Get Smarter About the WNBA in 2 Minutes

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WNBA crash course for the 2022 season.
WNBA crash course for the 2022 season. / Matt Marton-USA TODAY Sports
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Hoop fans waited seven months to hear it, and last week, the day finally arrived. The WNBA is back, and its 2022 campaign has every chance to be the greatest ever.

But before you dive headfirst into the new season, let's set the stage for the W's current campaign by taking stock of the league's story so far, its overall structure, and what happened in 2021.

How many teams are there in the WNBA in 2022?

The 2022 WNBA season will feature 12 teams, a number that’s remained consistent since 2010.

The league launched with eight teams in 1997 and has included as many as 16 teams between 2000 and 2002.

How many games does each WNBA team play in a regular season?

One of the key changes this year in the W is a schedule expansion that will see each team play 36 games.

The previous standard since 2003 had been 34 games, with last season (32 games) and the COVID-shortened 2020 campaign (22 games) being the only exceptions.

Who won the 2021 WNBA championship?

Despite a 16-16 regular season, the Chicago Sky — featuring hometown legend Candace Parker, no less — outlasted a stacked Phoenix Mercury team in four games to win the 2021 WNBA Finals. That capped an impressive 8-2 postseason run that saw the Sky go undefeated at home.

This year, Chicago will host the 2022 WNBA All-Star Game on July 10.

Who won WNBA MVP and the league’s other top awards in 2021?

WNBA MVP: Connecticut Sun PF/C Jonquel Jones
WNBA Finals MVP: Chicago Sky SG/SF Kahleah Copper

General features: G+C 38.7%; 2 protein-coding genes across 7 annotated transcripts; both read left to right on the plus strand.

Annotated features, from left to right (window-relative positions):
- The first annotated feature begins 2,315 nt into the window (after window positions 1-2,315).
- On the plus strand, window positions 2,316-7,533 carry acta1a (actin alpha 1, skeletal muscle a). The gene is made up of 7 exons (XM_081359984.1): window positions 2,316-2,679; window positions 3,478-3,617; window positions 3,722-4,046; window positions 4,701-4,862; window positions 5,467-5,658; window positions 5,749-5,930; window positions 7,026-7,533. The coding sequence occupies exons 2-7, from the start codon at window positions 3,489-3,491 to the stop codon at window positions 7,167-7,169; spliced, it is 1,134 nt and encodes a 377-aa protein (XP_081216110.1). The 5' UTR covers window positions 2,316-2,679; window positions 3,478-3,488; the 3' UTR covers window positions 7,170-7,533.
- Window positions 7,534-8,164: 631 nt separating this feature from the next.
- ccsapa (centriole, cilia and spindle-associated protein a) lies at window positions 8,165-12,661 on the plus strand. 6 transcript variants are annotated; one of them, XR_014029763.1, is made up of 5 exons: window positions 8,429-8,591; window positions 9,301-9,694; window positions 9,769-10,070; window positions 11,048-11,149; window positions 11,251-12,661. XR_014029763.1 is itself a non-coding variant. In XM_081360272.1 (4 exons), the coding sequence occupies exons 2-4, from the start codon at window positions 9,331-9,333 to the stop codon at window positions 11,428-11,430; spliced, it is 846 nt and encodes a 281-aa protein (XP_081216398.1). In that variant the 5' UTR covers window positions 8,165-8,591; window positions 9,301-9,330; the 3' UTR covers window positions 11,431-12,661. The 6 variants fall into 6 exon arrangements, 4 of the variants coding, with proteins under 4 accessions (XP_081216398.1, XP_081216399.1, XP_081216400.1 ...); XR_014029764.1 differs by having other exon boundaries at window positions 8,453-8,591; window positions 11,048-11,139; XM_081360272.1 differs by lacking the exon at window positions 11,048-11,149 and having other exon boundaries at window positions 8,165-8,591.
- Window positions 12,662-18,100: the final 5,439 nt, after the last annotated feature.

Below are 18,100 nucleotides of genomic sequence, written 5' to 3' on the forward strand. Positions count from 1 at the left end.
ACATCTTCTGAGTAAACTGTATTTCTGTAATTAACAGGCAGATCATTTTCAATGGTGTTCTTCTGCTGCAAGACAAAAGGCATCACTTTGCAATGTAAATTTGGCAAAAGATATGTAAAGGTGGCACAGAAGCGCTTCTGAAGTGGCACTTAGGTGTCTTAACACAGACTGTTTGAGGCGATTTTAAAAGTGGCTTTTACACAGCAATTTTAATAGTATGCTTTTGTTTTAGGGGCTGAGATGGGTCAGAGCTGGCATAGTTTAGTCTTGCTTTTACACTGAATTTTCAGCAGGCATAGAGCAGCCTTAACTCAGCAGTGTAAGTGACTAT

Defensive Player of the Year: Minnesota Lynx C Sylvia Fowles
Rookie of the Year: New York Liberty SF Michaela Onyenwere
Sixth Woman of the Year: Las Vegas Aces PG Kelsey Plum
Most Improved Player: Connecticut Sun PF Brionna Jones

Scoring champion: Washington Mystics C Tina Charles (23.4 points per game)
All-WNBA First Team: Phoenix Mercury PG Skylar Diggins-Smith, Seattle Storm PG/SG Jewell Loyd, Seattle Storm PF Breanna Stewart, Jonquel Jones, Brittney Griner

Are there plans for any WNBA expansion teams?

It’s virtually certain that the league is going to expand beyond its 12 teams.

While cities like Toronto have been increasingly bandied about as expansion targets, keep an eye on an effort based in Oakland that includes four-time WNBA All-Star Alana Beard — particularly now that the NBA’s Warriors have moved across the Bay to San Francisco and the MLB’s A’s can’t seem to escape relocation rumors amid a stadium squabble in Alameda County.

Be honest: Is the WNBA logo based on a particular player?

Loose talk here and there might suggest that the W’s logo is a silhouette of the legendary Sue Bird. There is no legitimate evidence of this being settled fact. Rather, the WNBA publicly maintains that the logo is meant to represent every player who has participated in the league and helped it grow over the years.

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